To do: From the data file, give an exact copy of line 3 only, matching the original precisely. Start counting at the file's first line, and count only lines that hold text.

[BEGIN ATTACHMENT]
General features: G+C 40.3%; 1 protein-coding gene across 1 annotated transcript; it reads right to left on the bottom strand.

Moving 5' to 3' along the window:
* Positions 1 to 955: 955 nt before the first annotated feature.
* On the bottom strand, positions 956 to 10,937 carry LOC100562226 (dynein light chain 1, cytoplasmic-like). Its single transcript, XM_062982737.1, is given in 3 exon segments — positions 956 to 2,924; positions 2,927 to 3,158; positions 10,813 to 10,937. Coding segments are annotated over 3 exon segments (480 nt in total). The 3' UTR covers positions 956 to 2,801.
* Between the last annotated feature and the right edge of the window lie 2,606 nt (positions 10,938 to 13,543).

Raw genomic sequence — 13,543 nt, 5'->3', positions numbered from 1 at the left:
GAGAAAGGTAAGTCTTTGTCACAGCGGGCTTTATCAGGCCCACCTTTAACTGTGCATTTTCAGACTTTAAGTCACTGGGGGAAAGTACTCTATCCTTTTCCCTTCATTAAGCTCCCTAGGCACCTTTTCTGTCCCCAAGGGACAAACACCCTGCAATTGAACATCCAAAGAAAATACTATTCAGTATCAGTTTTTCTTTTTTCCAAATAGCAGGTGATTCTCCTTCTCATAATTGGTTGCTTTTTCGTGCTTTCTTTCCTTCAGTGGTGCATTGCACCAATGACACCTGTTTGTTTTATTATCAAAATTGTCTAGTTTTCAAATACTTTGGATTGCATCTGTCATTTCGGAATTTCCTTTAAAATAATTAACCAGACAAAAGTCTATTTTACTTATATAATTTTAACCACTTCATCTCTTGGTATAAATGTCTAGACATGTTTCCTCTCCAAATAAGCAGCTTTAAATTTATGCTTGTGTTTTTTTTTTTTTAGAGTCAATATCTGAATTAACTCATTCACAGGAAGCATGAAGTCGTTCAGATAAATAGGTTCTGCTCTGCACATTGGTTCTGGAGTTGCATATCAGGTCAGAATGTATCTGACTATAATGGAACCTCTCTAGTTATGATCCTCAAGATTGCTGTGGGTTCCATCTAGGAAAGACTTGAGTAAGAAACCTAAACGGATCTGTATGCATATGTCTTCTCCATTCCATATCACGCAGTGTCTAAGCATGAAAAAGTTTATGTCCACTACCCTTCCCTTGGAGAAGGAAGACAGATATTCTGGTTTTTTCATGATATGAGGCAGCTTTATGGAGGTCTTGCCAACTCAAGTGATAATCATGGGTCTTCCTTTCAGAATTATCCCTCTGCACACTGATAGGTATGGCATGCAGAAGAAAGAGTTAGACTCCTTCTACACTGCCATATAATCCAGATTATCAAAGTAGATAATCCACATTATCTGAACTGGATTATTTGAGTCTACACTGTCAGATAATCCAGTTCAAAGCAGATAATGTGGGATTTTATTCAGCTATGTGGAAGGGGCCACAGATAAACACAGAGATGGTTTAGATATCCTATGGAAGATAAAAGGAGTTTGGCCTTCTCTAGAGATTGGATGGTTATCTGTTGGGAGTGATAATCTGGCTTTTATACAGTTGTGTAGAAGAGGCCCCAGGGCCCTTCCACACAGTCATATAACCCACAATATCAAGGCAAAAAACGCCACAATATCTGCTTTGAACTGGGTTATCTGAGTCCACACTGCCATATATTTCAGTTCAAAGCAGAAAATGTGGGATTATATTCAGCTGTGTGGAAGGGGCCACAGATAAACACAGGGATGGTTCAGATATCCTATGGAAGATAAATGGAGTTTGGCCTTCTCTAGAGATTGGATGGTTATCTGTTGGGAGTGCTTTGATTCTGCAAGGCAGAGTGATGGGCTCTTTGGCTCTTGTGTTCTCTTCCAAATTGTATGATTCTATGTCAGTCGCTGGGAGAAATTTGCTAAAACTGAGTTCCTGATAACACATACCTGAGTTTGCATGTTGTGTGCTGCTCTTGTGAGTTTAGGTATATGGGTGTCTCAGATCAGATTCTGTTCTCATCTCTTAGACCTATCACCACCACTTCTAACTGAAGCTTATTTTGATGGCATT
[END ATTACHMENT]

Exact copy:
* Positions 1 to 955: 955 nt before the first annotated feature.